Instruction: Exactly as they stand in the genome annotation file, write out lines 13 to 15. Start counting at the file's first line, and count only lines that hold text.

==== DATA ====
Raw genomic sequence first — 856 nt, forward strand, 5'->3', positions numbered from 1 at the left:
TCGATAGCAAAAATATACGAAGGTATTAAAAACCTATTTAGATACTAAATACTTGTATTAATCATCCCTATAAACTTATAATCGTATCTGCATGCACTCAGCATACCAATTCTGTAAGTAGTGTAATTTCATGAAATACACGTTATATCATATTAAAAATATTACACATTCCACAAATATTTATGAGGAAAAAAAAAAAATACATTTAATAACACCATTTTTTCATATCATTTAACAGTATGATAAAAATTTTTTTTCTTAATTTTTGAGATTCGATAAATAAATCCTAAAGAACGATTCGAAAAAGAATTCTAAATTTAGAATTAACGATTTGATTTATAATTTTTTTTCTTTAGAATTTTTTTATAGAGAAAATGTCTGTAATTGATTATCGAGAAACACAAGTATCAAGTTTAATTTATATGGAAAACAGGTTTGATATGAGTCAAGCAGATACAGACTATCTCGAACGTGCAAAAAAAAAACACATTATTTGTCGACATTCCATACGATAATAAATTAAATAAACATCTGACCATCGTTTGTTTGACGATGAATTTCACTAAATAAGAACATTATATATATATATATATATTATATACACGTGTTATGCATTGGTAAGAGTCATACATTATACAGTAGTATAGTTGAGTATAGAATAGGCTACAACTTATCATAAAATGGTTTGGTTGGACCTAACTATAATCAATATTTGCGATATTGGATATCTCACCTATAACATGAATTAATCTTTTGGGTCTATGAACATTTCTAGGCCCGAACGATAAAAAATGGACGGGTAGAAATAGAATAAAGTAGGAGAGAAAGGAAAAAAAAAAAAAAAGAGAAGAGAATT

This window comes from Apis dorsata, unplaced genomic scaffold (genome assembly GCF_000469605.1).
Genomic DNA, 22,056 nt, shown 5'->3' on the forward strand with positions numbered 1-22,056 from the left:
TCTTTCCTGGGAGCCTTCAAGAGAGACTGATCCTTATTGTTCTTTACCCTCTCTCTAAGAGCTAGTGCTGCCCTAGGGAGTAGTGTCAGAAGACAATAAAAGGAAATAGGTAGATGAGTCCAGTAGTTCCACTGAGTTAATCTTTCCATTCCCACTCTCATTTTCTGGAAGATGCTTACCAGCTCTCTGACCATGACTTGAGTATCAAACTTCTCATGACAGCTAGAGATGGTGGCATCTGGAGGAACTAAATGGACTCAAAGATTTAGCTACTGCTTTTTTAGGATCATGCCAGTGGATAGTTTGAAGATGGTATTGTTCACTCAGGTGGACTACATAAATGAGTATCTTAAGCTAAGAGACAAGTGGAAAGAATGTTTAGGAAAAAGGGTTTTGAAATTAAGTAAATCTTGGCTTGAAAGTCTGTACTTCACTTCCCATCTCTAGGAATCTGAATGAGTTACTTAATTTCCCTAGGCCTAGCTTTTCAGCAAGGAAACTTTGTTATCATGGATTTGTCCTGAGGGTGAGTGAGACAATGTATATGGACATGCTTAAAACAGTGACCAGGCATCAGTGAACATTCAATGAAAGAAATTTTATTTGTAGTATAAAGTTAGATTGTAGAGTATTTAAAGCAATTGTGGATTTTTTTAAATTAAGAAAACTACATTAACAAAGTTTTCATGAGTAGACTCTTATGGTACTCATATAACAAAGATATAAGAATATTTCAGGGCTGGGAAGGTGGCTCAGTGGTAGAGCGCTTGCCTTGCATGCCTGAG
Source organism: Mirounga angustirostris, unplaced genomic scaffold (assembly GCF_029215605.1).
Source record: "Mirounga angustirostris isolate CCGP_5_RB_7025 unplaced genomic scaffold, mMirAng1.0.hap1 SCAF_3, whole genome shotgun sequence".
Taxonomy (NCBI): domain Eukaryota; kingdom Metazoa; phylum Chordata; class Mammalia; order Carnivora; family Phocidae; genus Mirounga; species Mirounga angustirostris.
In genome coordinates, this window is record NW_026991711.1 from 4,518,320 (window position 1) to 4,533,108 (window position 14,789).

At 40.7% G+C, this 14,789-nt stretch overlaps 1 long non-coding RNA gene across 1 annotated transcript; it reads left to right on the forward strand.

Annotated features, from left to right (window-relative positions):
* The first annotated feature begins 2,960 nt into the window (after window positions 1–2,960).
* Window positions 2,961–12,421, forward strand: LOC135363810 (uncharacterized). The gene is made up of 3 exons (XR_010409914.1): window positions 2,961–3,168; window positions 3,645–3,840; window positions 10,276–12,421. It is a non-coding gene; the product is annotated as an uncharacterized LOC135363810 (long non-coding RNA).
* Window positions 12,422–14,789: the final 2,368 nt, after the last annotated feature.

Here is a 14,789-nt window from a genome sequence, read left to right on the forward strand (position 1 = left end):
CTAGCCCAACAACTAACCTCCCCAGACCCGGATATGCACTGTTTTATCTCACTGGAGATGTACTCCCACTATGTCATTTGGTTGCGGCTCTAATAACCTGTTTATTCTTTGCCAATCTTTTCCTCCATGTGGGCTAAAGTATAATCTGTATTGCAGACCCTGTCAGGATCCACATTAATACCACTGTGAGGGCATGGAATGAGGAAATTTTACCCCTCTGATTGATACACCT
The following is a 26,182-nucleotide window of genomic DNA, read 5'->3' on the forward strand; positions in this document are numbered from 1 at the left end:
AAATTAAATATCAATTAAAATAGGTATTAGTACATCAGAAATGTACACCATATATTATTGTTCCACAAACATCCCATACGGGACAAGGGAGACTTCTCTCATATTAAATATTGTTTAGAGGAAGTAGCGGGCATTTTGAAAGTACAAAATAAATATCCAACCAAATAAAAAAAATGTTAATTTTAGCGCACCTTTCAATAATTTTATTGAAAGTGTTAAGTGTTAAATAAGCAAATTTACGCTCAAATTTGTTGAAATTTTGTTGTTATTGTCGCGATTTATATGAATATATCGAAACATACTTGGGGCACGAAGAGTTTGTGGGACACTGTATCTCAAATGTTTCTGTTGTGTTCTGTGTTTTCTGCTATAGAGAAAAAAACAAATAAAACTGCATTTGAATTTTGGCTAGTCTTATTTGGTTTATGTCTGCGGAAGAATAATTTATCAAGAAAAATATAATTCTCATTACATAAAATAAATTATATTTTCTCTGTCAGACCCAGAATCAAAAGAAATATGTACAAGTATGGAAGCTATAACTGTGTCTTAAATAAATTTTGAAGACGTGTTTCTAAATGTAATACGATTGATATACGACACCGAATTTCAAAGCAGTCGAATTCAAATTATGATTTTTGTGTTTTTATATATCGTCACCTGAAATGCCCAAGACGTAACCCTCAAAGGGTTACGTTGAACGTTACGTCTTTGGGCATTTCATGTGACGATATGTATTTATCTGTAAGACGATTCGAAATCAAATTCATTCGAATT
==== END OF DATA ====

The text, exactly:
* Window positions 2,961–12,421, forward strand: LOC135363810 (uncharacterized). The gene is made up of 3 exons (XR_010409914.1): window positions 2,961–3,168; window positions 3,645–3,840; window positions 10,276–12,421. It is a non-coding gene; the product is annotated as an uncharacterized LOC135363810 (long non-coding RNA).
* Window positions 12,422–14,789: the final 2,368 nt, after the last annotated feature.

Here is a 14,789-nt window from a genome sequence, read left to right on the forward strand (position 1 = left end):